While most people bought in the turn of the millennium in a haze of alcohol and loud music; there were others staying in their homes waiting for the world to end. Of course I wouldn’t be here writing this article if it had; but why were so many people convinced the world was going to end? In the end it all boiled down to a missing string of ones and zeros.
Y2K as it was a potential software flaw in some computing systems where when a computers clock hit the date 1st January 2000, they would crash. The initial flaw was born in the 60s, when due to limited space, a two digit code was used to represent the year. This meant that the year ‘1963’ would be represented in the code as ‘63’. As innocuous as this may sounds, the worry was that computers would interpret the 00 as 1900 and not the 2000 that it should be.
This presented a problem as nearly all governmental and banking systems globally were based on the archaic system and in theory this could cause major problems. Not only were this there fears that a lot of the everyday software in things such as elevators and security systems could be at risk. All of this combined made some people believe that, if there were widespread system issues, the entire planets infrastructure could collapse leading to mass anarchy and supply shortages.
One of the main factors in why ‘Y2K’ caused such widespread panic was that people really had very little idea about what was going to happen. Theoretically, if there were significant worldwide system failures, it could lead to all of the issues mentioned above, but in reality nobody really knew what was going to happen. The uncertainty was ultimately the catalytic factor that caused widespread panic; although a lot of this panic would be focused in the US.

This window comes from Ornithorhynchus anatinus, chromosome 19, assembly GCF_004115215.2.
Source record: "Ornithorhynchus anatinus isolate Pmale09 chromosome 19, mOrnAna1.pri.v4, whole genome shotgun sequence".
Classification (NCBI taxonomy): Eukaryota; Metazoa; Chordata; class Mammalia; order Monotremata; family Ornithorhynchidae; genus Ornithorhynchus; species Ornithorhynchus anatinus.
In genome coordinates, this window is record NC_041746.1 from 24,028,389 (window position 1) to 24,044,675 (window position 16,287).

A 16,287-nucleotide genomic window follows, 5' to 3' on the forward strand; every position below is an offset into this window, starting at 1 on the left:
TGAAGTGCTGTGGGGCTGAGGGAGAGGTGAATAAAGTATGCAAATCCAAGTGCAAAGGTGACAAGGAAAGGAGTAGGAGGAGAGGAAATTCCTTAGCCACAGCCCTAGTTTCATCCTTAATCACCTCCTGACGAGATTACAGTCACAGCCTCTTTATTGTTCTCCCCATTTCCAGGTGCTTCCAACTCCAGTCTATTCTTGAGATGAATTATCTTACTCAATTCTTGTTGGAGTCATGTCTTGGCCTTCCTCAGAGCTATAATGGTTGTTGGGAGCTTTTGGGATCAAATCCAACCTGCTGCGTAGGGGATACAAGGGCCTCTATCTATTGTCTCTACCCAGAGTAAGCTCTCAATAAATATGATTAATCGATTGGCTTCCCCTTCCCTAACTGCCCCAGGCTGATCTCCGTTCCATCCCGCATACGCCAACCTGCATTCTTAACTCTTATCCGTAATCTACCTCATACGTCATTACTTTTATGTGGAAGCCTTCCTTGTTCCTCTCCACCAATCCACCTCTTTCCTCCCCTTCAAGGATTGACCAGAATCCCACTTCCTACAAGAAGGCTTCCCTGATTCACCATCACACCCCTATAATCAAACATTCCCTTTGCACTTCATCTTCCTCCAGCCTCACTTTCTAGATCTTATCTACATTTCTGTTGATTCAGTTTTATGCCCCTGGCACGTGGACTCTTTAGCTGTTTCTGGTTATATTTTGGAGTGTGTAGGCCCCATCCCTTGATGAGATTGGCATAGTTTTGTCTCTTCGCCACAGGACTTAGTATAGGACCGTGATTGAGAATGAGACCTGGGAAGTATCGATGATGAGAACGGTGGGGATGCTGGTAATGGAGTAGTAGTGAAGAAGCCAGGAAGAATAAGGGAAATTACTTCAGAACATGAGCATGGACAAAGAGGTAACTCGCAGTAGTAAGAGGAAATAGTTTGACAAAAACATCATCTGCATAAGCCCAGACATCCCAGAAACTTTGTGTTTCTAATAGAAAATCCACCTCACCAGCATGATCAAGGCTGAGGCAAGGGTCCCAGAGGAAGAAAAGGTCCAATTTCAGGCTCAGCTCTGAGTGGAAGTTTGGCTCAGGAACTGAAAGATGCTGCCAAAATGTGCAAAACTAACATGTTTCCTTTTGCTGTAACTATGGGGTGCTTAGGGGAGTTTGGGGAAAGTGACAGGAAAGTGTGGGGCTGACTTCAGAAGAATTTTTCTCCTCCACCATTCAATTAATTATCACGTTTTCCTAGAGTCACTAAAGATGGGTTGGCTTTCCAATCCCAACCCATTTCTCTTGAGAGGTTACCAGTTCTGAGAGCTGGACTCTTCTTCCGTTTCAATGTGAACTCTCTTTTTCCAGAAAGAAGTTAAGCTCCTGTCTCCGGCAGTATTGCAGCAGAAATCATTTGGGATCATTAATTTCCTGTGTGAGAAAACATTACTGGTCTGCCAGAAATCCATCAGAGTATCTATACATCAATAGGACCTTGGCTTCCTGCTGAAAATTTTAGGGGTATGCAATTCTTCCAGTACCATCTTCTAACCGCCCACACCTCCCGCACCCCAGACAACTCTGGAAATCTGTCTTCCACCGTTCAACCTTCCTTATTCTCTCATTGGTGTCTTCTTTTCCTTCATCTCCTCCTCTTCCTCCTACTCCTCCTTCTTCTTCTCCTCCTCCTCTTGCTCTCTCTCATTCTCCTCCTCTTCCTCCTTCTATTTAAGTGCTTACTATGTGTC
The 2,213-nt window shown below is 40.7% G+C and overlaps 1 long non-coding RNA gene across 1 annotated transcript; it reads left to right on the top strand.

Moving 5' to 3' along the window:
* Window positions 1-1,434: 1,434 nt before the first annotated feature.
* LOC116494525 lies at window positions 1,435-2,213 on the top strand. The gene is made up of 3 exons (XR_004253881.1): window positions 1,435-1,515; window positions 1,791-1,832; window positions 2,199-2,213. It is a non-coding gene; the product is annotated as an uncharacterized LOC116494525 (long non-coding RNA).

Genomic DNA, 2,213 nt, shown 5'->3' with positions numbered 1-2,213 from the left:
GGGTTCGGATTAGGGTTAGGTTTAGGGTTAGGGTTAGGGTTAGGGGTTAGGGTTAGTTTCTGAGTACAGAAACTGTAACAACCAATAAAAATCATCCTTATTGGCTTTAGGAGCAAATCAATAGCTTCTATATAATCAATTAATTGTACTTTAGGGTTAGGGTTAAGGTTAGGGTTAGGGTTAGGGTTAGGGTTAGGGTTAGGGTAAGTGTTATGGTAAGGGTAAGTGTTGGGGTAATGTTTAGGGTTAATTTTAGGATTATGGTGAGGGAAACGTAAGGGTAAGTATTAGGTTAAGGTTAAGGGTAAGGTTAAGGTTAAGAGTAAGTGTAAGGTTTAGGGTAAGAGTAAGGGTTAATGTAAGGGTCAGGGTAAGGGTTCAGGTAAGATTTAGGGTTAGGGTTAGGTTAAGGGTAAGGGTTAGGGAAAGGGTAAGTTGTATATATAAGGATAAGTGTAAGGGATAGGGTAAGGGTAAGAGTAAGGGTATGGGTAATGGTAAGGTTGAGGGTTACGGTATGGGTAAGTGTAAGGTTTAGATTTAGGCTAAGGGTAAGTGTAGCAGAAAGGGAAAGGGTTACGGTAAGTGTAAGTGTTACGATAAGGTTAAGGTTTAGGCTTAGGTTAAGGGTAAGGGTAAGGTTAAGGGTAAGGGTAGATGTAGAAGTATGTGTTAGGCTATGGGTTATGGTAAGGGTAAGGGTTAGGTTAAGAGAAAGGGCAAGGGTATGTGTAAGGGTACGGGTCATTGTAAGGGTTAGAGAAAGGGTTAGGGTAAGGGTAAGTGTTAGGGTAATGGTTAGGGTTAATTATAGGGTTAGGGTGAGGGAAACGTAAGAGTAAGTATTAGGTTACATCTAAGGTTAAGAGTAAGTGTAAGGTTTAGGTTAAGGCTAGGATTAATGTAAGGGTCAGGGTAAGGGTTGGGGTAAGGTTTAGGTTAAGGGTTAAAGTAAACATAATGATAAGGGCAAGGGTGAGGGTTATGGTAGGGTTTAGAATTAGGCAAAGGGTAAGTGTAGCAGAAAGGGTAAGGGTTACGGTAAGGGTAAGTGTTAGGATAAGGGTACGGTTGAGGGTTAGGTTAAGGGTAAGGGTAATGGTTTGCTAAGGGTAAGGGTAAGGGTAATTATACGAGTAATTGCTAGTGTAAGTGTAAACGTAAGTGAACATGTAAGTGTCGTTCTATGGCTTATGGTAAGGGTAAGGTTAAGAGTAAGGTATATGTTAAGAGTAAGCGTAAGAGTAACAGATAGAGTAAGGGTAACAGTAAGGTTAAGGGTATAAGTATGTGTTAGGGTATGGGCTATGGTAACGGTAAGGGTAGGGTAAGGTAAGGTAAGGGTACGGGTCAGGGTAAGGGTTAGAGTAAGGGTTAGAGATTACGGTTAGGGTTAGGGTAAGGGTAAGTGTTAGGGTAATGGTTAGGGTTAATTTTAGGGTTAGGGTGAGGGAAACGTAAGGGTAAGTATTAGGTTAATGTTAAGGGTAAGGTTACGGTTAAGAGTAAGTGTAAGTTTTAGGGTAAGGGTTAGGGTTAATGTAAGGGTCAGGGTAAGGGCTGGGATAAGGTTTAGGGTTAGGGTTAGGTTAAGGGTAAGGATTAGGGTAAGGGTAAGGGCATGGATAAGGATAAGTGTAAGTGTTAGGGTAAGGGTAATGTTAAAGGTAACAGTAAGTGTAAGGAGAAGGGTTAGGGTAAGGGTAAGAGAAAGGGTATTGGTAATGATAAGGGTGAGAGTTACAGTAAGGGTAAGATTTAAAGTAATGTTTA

In 1998, then President Bill Clinton passed an act called the Year 2000 Information and Readiness Act, which in essence offered businesses limited liability protection in exchange for offering ideas and solutions to the potential problem. In total, it’s estimated that $300 billion was spent worldwide in order to preemptively tackle the issue (over half of this it is estimated was spent by the USA). Also computing companies and magazines were sending out CD based patches that would hypothetically help alleviate any effects that Y2K could have (at least on their own PC’s anyway.
Ultimately, the world didn’t end, however that doesn’t mean that the Y2K bug had no effect at all. The biggest consequence of the glitch was seen in Japan when at the turn of the millennium a nuclear energy facility in Ishikawa had some radiation equipment failures; however these issues were resolved by back up equipment and ultimately there were no consequences to the public.
Y2K shows us the power that computing and software has on our global economy and also the massive level of integration in our everyday lives. Although Y2K was ultimately not the global issue some thought it was, that doesn’t mean that technology has no potential pitfalls for humanity in the future.
By Ryan Pointon